Good Digital Parenting
Blog | Oct. 31, 2013

What Do Technology and Halloween Have In Common?

Project Administrator, Family Online Safety Institute (FOSI)

The answer is “a lot” but bonus points for creativity if you read that and said “mice”. Technology and Halloween have a lot in common. Or certainly a lot more in common than you might think.

Tonight, kids will hit neighborhoods in dressed-up droves dawning costumes they spent weeks dreaming-up. Some will look scary, some will look sweet, and others will be dressed as something in between. They’ll parade and prance door-to-door, playing tricks or getting treats.

I know. While poetic, nothing about that sounds like it has anything to do with technology. But I assure you, it fits.

Online, kids have the ability to choose the façade they put on too.

Young people can create a range of personas and choose to have interactions that are scary, sweet, or anything in between. And, research shows that some kids out there are making sweet choices. Did you know that 84% of social media using teens have seen others defend someone being harassed online?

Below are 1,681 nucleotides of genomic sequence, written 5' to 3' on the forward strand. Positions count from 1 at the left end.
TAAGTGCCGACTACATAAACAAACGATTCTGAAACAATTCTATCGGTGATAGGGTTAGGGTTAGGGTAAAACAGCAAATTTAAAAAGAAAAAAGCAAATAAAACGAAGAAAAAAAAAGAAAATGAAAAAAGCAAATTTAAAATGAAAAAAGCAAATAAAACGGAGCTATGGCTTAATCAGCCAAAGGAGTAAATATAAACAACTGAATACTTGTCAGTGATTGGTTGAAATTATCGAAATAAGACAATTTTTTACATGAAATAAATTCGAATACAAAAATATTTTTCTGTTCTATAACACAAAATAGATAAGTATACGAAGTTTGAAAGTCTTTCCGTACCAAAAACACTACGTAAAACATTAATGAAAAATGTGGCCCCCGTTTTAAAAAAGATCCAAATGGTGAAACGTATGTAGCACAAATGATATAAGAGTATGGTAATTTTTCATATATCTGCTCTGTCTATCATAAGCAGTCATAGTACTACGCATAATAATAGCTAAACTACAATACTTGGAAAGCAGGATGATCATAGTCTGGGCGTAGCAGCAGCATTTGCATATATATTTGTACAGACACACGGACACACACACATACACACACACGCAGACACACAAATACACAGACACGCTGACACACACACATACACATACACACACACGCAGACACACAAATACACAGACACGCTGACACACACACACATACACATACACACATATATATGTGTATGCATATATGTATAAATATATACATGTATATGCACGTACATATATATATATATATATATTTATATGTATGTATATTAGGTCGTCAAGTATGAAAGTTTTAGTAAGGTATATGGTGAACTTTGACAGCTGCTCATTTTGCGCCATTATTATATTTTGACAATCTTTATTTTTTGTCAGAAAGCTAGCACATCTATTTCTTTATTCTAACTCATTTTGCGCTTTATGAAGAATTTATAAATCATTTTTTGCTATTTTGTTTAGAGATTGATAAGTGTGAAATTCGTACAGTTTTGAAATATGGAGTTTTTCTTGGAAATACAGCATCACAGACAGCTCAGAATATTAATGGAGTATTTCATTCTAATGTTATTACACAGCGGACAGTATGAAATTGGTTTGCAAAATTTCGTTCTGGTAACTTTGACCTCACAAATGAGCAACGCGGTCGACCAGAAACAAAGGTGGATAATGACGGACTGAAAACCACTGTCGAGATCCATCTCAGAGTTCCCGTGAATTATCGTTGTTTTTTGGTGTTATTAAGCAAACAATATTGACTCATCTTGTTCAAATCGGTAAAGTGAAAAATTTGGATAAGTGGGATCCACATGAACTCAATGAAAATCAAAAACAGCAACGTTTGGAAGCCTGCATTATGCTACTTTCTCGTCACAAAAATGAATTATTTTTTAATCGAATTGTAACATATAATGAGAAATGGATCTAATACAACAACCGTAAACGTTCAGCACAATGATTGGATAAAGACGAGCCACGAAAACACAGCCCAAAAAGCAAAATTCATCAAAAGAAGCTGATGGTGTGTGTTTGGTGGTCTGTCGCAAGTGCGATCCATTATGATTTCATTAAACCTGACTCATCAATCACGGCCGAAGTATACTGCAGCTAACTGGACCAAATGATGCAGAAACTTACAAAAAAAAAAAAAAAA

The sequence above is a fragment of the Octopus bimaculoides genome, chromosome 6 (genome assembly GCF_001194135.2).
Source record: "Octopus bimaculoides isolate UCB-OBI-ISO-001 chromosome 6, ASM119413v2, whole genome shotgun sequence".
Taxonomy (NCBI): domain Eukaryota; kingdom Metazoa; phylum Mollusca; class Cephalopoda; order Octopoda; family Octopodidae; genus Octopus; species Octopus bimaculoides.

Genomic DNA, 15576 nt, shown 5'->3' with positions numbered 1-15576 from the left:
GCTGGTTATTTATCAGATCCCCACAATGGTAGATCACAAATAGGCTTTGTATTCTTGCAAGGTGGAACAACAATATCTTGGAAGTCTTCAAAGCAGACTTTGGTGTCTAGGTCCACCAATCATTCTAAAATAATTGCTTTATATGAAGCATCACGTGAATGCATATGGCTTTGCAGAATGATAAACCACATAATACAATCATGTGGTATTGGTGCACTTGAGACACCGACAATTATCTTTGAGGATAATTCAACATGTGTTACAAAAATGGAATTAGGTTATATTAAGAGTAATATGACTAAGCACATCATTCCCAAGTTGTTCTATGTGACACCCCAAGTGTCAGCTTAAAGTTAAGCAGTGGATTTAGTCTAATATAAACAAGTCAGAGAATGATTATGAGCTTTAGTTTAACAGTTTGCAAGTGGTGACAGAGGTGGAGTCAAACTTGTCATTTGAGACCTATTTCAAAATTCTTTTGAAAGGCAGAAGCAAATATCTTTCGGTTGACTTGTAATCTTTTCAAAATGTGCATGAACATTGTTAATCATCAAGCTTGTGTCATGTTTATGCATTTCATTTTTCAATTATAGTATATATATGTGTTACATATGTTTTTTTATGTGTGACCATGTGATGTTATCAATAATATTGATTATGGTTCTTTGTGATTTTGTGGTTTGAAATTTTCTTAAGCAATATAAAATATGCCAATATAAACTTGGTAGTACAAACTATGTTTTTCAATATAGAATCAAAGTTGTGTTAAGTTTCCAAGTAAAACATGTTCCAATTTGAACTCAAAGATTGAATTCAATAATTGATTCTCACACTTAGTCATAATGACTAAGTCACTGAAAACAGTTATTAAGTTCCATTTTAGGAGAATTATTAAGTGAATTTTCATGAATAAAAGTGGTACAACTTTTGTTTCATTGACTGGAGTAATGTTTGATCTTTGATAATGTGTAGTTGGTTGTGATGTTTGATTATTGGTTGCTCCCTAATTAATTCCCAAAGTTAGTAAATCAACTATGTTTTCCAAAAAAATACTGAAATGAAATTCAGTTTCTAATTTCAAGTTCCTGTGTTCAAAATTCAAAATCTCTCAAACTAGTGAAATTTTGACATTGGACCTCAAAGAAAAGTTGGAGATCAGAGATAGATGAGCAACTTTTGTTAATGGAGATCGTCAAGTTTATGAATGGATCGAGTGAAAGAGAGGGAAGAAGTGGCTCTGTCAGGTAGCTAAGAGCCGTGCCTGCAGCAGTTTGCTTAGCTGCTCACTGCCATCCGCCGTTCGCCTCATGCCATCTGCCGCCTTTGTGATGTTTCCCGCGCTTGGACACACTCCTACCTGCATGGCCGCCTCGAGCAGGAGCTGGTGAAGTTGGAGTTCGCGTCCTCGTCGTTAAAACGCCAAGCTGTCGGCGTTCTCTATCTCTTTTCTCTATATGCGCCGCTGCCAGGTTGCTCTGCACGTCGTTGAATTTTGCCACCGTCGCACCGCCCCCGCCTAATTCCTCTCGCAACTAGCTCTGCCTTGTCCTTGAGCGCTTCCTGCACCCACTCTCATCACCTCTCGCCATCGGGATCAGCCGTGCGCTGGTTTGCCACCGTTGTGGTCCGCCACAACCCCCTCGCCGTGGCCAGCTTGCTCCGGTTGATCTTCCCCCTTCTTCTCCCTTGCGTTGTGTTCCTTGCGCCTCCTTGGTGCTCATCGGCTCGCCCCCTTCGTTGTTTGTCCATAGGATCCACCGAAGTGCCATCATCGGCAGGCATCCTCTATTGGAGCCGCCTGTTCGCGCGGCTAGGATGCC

Of course, a little parental involvement and influence can’t hurt statistics like that either. Having a conversation about the difference between acting like a superhero and behaving like a goblin is an easy place to start.

When using technology, kids also get to choose between tricks and treats.

It’s true, tricky situations happen online – gossip, over-sharing, fraud etc. However, young people can and do learn to avoid them. (In fact, we have some research coming out next week that shows what steps young people are taking to protect their identity online.) They can also be the ones who choose whether or not to create or make-worse an already tricky situation. How they interact and respond is a choice.

Technology and Halloween have choices in common. If you prefer candy corn and chocolates to eggs and toilet paper, you’re in for a tasty treat. However, if you prefer the latter, you could have some embarrassing explaining and cleaning up to do if you get caught.

Sweets and superhero suits are choices. Let’s encourage kids to make those ones. And, if stuff does turn scary, let’s be there to talk, listen, and course-correct.

Cover image courtesy of Flickr